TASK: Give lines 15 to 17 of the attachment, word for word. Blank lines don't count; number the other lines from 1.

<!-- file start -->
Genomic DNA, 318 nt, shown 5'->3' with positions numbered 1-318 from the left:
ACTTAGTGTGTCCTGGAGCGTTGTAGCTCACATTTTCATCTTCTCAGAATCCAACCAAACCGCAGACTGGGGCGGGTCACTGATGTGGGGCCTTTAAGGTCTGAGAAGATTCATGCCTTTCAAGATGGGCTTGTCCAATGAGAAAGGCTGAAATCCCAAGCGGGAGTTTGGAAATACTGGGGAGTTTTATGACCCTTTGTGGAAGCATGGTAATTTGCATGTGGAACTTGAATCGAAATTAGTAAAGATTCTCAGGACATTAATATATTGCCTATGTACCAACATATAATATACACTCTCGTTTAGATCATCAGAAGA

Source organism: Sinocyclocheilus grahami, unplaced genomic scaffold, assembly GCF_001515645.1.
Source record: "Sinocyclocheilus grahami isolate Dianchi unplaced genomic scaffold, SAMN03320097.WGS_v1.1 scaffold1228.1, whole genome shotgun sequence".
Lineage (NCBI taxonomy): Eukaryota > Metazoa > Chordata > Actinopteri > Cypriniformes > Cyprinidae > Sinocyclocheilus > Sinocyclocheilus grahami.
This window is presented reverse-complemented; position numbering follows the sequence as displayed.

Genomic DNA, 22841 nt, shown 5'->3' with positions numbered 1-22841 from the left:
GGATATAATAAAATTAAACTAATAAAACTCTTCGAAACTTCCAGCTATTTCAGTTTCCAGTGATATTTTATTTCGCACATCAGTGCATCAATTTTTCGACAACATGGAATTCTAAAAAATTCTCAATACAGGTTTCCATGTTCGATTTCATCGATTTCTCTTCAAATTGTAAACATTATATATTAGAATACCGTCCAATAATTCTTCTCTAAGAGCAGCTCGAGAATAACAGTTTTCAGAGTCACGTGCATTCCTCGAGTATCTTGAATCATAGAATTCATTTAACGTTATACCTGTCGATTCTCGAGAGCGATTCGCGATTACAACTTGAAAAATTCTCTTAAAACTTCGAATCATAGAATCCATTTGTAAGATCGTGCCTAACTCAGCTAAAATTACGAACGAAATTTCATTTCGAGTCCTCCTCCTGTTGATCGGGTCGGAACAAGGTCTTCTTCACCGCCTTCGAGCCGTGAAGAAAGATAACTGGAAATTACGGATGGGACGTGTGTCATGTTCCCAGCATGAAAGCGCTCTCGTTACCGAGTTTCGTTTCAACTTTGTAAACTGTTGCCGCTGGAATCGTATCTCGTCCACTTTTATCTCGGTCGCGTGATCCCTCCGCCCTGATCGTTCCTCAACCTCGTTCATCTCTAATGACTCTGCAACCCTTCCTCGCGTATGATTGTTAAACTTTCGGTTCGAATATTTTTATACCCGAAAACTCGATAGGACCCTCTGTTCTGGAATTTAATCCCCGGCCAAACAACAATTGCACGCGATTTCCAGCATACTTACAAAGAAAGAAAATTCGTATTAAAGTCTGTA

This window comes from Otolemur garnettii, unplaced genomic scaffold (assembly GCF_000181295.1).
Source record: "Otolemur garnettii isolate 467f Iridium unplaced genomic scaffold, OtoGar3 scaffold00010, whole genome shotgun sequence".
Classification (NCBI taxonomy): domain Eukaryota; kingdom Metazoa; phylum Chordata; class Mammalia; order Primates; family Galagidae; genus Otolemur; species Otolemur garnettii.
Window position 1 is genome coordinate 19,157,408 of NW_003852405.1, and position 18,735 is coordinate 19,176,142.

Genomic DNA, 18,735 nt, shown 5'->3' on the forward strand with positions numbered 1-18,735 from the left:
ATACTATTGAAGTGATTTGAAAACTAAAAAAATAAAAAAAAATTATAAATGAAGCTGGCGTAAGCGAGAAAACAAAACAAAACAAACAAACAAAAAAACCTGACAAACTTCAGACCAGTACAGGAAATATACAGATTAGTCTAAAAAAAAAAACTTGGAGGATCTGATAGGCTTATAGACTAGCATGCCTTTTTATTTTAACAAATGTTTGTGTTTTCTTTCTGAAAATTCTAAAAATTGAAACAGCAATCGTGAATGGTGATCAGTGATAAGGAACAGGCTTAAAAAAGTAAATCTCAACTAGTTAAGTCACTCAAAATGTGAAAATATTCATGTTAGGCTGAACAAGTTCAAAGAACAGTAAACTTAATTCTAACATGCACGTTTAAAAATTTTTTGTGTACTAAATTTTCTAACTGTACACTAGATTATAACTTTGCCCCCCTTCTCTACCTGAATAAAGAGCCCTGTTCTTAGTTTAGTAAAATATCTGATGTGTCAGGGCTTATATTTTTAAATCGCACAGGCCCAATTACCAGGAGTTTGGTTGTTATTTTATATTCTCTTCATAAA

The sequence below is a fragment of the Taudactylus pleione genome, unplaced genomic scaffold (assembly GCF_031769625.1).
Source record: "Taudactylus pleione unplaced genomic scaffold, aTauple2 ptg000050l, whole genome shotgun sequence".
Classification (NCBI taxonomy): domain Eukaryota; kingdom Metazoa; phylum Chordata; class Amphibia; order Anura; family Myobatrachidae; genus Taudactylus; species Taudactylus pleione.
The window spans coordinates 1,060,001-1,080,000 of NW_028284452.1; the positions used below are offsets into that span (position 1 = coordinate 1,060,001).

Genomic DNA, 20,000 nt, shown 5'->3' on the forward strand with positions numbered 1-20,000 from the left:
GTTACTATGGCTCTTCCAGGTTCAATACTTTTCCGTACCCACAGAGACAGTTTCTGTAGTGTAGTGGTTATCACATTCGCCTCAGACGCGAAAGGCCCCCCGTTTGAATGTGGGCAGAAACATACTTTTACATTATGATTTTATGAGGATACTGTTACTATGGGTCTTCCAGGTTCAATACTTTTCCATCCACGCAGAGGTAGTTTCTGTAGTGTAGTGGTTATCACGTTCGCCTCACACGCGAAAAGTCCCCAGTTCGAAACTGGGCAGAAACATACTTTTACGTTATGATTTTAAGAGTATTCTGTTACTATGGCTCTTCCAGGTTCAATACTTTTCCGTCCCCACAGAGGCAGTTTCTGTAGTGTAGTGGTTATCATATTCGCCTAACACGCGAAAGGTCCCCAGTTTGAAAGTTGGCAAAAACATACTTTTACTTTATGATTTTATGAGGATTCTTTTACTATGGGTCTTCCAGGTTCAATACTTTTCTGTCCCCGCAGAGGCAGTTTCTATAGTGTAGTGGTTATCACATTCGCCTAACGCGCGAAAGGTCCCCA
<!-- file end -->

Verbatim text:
The sequence below is a fragment of the Taudactylus pleione genome, unplaced genomic scaffold (assembly GCF_031769625.1).
Source record: "Taudactylus pleione unplaced genomic scaffold, aTauple2 ptg000050l, whole genome shotgun sequence".
Classification (NCBI taxonomy): domain Eukaryota; kingdom Metazoa; phylum Chordata; class Amphibia; order Anura; family Myobatrachidae; genus Taudactylus; species Taudactylus pleione.